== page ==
Tag Archives: Women In Trucking

Honesty, Please

A recent report from Stay Metrics, a driver engagement platform, stated that of the 100 professional drivers hired today, 33 of them will quit within three months and another 22 percent will be gone within six months. These numbers should tell us something.

It’s not only difficult to attract and retain drivers, it’s expensive.  The American Trucking Associations reported a slight increase in recent turnover rates at large fleets, despite remaining at what they called, “historically low levels.” The turnover rate, or the percentage of drivers who leave a fleet on a calendar basis is at 74 percent.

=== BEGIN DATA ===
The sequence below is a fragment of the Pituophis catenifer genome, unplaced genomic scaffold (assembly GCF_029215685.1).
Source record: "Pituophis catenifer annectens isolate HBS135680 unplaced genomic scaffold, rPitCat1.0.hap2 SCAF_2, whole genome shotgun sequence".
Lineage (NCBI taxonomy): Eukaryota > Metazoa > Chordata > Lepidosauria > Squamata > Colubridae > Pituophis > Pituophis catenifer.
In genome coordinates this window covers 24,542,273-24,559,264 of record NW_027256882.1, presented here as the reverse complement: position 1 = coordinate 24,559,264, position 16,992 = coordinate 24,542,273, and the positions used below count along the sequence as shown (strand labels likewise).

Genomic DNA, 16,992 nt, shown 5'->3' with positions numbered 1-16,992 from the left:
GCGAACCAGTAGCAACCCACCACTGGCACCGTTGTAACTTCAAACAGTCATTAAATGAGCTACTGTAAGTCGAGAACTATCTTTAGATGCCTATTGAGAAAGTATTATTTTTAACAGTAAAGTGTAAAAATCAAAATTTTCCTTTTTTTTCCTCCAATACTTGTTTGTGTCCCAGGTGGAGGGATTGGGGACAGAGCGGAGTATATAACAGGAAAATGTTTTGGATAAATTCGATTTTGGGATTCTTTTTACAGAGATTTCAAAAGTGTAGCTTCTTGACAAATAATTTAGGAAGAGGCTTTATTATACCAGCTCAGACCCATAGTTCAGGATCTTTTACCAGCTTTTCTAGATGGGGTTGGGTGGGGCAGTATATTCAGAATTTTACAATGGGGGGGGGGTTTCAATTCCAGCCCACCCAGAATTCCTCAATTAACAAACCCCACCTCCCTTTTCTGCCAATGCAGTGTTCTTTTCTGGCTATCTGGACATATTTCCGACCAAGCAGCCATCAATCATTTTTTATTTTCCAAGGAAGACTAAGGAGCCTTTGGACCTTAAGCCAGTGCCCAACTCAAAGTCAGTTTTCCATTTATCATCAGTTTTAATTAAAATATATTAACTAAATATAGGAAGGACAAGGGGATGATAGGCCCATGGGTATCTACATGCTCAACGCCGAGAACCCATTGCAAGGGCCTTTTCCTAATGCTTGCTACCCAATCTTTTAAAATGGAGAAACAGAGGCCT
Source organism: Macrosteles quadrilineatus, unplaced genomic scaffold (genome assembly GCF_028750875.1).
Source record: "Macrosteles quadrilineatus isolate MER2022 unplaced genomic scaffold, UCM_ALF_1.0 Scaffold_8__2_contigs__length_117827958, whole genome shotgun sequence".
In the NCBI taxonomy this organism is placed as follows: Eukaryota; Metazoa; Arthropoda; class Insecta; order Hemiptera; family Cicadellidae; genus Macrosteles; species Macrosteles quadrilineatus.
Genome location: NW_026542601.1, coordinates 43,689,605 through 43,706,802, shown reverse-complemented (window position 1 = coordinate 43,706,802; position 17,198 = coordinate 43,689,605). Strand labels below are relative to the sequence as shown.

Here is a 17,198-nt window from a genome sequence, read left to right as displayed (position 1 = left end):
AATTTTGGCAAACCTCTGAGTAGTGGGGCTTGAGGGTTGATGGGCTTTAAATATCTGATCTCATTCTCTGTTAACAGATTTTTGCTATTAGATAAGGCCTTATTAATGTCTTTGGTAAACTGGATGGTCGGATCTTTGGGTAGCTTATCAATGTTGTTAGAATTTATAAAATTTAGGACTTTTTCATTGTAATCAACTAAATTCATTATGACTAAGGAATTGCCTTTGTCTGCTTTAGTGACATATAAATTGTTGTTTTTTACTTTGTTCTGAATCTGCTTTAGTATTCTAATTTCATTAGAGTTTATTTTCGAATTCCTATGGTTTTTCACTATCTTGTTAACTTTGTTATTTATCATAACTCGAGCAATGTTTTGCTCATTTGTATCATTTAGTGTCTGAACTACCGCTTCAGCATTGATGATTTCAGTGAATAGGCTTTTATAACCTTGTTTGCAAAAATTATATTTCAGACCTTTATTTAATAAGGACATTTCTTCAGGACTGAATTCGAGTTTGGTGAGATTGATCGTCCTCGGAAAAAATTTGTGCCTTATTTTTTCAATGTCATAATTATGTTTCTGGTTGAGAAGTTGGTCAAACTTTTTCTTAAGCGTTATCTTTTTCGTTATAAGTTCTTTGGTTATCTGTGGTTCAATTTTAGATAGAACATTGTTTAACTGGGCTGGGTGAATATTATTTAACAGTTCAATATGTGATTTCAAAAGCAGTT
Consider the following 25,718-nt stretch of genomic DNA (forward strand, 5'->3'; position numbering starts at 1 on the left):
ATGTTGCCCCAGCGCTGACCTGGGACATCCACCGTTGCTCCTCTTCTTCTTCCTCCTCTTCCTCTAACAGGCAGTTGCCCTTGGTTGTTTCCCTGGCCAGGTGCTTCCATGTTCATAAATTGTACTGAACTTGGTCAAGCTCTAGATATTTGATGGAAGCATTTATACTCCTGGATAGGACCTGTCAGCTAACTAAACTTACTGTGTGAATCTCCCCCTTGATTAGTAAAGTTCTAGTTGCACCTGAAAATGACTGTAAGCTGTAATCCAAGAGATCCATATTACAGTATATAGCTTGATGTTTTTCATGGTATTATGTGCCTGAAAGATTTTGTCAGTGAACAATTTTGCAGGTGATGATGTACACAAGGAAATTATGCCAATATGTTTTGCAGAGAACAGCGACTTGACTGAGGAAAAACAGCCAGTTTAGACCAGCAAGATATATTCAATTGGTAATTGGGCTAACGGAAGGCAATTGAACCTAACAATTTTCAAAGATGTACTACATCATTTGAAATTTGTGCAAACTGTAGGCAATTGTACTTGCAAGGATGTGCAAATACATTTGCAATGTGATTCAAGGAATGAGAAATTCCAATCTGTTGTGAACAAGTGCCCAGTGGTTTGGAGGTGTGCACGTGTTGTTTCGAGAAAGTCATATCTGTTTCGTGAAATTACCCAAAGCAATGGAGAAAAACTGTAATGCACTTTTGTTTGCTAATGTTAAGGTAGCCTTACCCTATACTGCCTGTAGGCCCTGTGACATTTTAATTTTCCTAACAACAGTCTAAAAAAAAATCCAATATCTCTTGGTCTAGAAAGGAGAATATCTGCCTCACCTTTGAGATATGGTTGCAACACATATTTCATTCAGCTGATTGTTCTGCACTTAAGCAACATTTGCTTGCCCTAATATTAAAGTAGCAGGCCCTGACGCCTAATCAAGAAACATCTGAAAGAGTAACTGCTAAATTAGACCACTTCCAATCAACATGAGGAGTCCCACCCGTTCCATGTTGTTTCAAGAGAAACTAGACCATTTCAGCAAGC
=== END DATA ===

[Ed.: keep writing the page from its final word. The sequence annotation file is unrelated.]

What if 74 percent of your recruiters left every year? What if 74 percent of your human resource department left every year? Why do we accept this level of “resignations” from our drivers? Continue reading

Women In Trucking and Uber Freight

The word Uber means “very super.” Uber Freight is working to become a “very super” way to match carriers with shippers through its app.

Recently, I had the opportunity to visit Uber Freight’s offices in downtown San Francisco and speak with the team about the underrepresentation of women throughout the trucking industry, as well as ways to attract and retain more women into trucking careers.

The team at Uber Freight includes engineers, load planners, sales and marketing professionals and so much more. They seemed to be younger than a typical group of transportation professionals. Many of them came from a technology background, and since they are working to build an app that improves the lives of all truck drivers, they were eager to better understand the unique challenges female drivers face.